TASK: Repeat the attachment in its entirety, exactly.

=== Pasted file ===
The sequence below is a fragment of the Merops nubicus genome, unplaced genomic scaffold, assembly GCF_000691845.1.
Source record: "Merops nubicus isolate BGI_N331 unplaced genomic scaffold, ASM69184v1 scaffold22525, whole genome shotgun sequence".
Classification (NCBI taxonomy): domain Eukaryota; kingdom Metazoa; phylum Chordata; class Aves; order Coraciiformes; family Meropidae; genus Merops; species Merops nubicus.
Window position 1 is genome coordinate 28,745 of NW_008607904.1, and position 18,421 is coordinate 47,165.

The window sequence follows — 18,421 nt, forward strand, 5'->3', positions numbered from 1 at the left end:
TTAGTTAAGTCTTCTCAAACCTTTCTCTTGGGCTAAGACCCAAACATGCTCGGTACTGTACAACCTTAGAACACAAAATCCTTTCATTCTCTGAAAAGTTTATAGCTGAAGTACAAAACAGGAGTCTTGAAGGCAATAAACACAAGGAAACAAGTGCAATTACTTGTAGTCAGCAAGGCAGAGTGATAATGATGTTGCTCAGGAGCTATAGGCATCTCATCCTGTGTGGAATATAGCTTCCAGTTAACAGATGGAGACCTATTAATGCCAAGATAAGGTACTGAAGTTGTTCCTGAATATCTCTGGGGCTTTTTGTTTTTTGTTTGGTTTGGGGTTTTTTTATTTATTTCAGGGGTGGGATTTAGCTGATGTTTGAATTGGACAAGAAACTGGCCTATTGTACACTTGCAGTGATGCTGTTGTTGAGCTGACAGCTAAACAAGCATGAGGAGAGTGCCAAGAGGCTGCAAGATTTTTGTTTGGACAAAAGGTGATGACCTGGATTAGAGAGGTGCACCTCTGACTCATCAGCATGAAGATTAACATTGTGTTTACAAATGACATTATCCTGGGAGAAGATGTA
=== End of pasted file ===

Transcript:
The sequence below is a fragment of the Merops nubicus genome, unplaced genomic scaffold, assembly GCF_000691845.1.
Source record: "Merops nubicus isolate BGI_N331 unplaced genomic scaffold, ASM69184v1 scaffold22525, whole genome shotgun sequence".
Classification (NCBI taxonomy): domain Eukaryota; kingdom Metazoa; phylum Chordata; class Aves; order Coraciiformes; family Meropidae; genus Merops; species Merops nubicus.
Window position 1 is genome coordinate 28,745 of NW_008607904.1, and position 18,421 is coordinate 47,165.

The window sequence follows — 18,421 nt, forward strand, 5'->3', positions numbered from 1 at the left end:
TTAGTTAAGTCTTCTCAAACCTTTCTCTTGGGCTAAGACCCAAACATGCTCGGTACTGTACAACCTTAGAACACAAAATCCTTTCATTCTCTGAAAAGTTTATAGCTGAAGTACAAAACAGGAGTCTTGAAGGCAATAAACACAAGGAAACAAGTGCAATTACTTGTAGTCAGCAAGGCAGAGTGATAATGATGTTGCTCAGGAGCTATAGGCATCTCATCCTGTGTGGAATATAGCTTCCAGTTAACAGATGGAGACCTATTAATGCCAAGATAAGGTACTGAAGTTGTTCCTGAATATCTCTGGGGCTTTTTGTTTTTTGTTTGGTTTGGGGTTTTTTTATTTATTTCAGGGGTGGGATTTAGCTGATGTTTGAATTGGACAAGAAACTGGCCTATTGTACACTTGCAGTGATGCTGTTGTTGAGCTGACAGCTAAACAAGCATGAGGAGAGTGCCAAGAGGCTGCAAGATTTTTGTTTGGACAAAAGGTGATGACCTGGATTAGAGAGGTGCACCTCTGACTCATCAGCATGAAGATTAACATTGTGTTTACAAATGACATTATCCTGGGAGAAGATGTA